United We Must Forge Ahead Through Crises

By Frank-Jürgen Richter

May 27, 2022

We are going through one of the most uncertain times in the history of mankind. A global pandemic is loose, endangering lives, livelihoods and governance; while a 21st century war rages on in Ukraine. And all of this amid a looming climate change crisis that threatens to destroy everything we are accustomed to live with.

These and many such pressing topics were covered in the recently concluded Horasis Global Meeting on 19 May 2022. Leaders from governments, businesses, media, academia, and think tanks graced the virtual event to suggest a sustainable framework for global recovery.

The First Crisis

Even prior to trade war, the pandemic and the Russia-Ukraine conflict, there was the clear and present danger of climate change. The impacts of climate change have been occurring for several decades now, but has severely intensified in the past few years.

The 2019-2020 Australia bushfires was one such incident. The bushfires burned more than 46 million acres of forest area; with insurance claims from bushfires rising up to US$1.3 billion. The bushfires also led to loss of lives, wiping off several endangered species and releasing plenty of carbon dioxide into the atmosphere. This vast amount of CO2 release has certainly hastened the process of climate change by destroying the ozone layer and raising temperature levels.

Similar to this there are several climate change effects that are greatly disrupting socioeconomic growth. Between 2000 and 2019, the world incurred losses amounting to US$2.56 trillion as a direct result of more than 11,000 extreme weather events. The Intergovernmental Panel on Climate Change estimates that the “mean net present value of the costs of damage from warming in 2100 for 1.5°C and 2°C (including costs associated with climate change induced market and non-market impacts, impacts due to sea level rise, and impacts associated with large scale discontinuities) are US$54 trillion and US$69 trillion, respectively, relative to 1961–1990.”

The Pandemic Juggernaut

Amid efforts by governments and businesses to tackle the climate crisis, came the onslaught of a global pandemic. The effects of the pandemic spread quickly across economies far and wide.

Interconnectedness of trade and people led to quick spread of the virus across continents. What made matters worse was the lack of knowledge in dealing with the virus variants that kept emerging across countries around the world, elusive and stronger than before. Even worse, the non-collaboration of governments worldwide was on stark display during the pandemic – with countries taking decisions unilaterally to contain the virus.

The global economy slumped to its lowest point, with many businesses having to close shop. By far the worst hit were the poorer in societies along with the low-income countries – who had the least resources to manage this crisis. And even though governments worldwide offered economic packages, they weren’t enough for many small-scale businesses.

The International Labor Organization (ILO) has said in its flagship report, that “Southern Africa was the subregion hardest hit, with a GDP contraction of 7% in 2020.” The report goes on to state that the impact of the crisis on sub-Saharan Africa “resulted in working hour losses equivalent to 13.5 million full-time jobs and pushed more than 4.9 million workers and their families into extreme poverty.”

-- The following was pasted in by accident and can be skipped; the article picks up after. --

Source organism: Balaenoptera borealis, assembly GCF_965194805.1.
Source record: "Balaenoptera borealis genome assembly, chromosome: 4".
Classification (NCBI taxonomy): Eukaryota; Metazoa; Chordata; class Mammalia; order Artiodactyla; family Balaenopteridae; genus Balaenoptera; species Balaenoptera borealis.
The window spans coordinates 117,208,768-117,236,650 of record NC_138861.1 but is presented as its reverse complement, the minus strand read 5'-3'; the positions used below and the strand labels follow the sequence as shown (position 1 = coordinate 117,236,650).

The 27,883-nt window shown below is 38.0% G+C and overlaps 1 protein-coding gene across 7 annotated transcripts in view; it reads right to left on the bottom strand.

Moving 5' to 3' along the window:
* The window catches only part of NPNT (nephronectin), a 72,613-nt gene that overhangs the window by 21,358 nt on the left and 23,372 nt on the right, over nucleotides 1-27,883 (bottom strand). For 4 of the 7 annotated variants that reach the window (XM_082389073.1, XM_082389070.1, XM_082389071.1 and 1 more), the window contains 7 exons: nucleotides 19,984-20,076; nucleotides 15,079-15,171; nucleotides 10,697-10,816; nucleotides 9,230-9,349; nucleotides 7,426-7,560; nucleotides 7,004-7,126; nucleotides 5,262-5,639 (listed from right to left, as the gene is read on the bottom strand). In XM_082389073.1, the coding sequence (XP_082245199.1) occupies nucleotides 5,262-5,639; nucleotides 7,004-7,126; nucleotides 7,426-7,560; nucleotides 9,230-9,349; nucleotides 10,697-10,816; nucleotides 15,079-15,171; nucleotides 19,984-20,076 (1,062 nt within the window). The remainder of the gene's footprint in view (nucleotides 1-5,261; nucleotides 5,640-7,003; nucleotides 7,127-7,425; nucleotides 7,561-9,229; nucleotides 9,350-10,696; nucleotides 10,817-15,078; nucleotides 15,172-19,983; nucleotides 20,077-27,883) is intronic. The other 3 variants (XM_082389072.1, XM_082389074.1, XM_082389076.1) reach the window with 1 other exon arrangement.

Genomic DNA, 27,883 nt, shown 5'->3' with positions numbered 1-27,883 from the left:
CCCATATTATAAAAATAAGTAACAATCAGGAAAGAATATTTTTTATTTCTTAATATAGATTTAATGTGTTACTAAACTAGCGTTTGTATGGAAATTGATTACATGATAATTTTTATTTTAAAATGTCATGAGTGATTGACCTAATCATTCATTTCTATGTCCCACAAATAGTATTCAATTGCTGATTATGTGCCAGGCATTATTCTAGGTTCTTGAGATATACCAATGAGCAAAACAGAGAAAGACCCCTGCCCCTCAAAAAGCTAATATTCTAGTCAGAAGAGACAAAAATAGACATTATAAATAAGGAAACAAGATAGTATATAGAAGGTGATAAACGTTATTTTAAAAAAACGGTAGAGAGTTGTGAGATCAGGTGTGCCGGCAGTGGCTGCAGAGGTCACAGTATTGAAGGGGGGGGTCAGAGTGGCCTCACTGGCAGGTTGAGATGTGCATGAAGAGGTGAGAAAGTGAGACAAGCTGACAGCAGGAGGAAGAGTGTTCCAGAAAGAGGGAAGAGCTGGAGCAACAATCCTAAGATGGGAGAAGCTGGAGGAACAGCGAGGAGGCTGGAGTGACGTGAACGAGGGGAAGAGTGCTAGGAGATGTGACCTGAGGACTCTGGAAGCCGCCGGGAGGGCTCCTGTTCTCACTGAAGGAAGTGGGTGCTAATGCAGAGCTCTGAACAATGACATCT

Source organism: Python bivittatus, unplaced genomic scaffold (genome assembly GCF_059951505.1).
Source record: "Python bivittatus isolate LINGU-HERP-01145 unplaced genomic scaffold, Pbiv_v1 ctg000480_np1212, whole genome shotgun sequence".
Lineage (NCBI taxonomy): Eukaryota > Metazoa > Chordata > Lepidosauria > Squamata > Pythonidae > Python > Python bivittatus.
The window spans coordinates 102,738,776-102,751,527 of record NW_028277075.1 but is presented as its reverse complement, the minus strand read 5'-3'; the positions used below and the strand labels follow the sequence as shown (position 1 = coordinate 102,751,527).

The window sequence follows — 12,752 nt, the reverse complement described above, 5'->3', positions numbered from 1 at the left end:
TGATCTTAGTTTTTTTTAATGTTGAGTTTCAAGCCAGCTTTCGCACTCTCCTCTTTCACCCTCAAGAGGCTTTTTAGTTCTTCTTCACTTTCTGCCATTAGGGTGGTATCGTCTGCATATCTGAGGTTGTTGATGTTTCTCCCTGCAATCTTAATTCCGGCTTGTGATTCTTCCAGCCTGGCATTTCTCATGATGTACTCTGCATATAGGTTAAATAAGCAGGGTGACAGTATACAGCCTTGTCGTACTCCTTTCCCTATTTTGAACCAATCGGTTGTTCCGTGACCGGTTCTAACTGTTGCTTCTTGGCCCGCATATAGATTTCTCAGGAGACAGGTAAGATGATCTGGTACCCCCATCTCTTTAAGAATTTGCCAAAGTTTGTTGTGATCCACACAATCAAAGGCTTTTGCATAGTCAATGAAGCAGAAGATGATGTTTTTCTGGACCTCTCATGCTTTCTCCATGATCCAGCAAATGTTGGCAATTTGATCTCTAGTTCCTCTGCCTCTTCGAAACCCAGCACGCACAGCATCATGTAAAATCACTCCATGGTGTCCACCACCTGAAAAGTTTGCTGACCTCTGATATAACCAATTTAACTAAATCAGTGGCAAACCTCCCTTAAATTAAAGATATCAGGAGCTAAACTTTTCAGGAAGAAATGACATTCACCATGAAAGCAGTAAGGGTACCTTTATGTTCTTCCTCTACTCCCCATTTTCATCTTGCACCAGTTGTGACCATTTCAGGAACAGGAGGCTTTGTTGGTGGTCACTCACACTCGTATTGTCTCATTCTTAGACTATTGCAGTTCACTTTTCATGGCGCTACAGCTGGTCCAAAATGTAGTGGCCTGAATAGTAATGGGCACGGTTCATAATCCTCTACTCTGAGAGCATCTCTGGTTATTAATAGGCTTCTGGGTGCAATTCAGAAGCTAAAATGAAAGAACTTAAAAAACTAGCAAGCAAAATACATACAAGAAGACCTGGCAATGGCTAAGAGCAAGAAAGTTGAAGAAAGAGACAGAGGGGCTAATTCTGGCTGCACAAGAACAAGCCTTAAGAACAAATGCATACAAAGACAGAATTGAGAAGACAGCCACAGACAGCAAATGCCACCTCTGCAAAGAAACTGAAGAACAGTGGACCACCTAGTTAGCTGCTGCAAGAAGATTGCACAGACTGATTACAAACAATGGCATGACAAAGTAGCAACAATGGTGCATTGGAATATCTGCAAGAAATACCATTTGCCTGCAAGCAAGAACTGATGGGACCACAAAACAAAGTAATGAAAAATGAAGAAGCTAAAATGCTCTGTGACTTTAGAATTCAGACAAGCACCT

Now the War

The Russia-Ukraine conflict is further damaging any signs of global progress amid the pandemic. Russia’s unprovoked war on Ukraine has resulted in global supply chain damages, particularly in the Eastern Europe region and is slowly proliferating across the world. Commodity prices of staples such as wheat has increased significantly.

The shortage and resultant hike in fossil fuel prices is the after-effects of the war that will reverberate for years to come.

Globalization, key to friendly relations, trade and a major catalyst in controlling inflation is at a critical juncture. Many countries have now resorted to looking more inwards, such as the recent examples of the EU calling to phase out its dependency on Russian fossil fuel and India issuing a ban on its wheat exports. While both these actions have its obvious merits, eventually the end consumer is the victim.

The Russia-Ukraine war has also led to a massive humanitarian crisis, with millions of Ukrainians left homeless and without any certainty of their children and their future. An exodus is taking place in the Eastern Europe region, with nearly 13 million Ukrainians believed to be displaced.

Call to Join Forces

The world is undergoing multiple crises which cannot be addressed by the efforts of one nation or people. It will need collaborative efforts between people, businesses and governments at an international scale.

We can see glimpses of these collaborative efforts by people, businesses and governments levying sanctions and disassociating itself from Russia and its ideologies. These collective efforts have also laid out a fair warning to others that plan to disrupt the global peace and order.

Initiatives such as the GAVI alliance are also ensuring that poorer countries have access and availability to vaccines. But more is needed and only collective efforts will ensure a sustainable future for the coming generations.

Photo Caption: Melting glaciers in Iceland, evidence of global warming.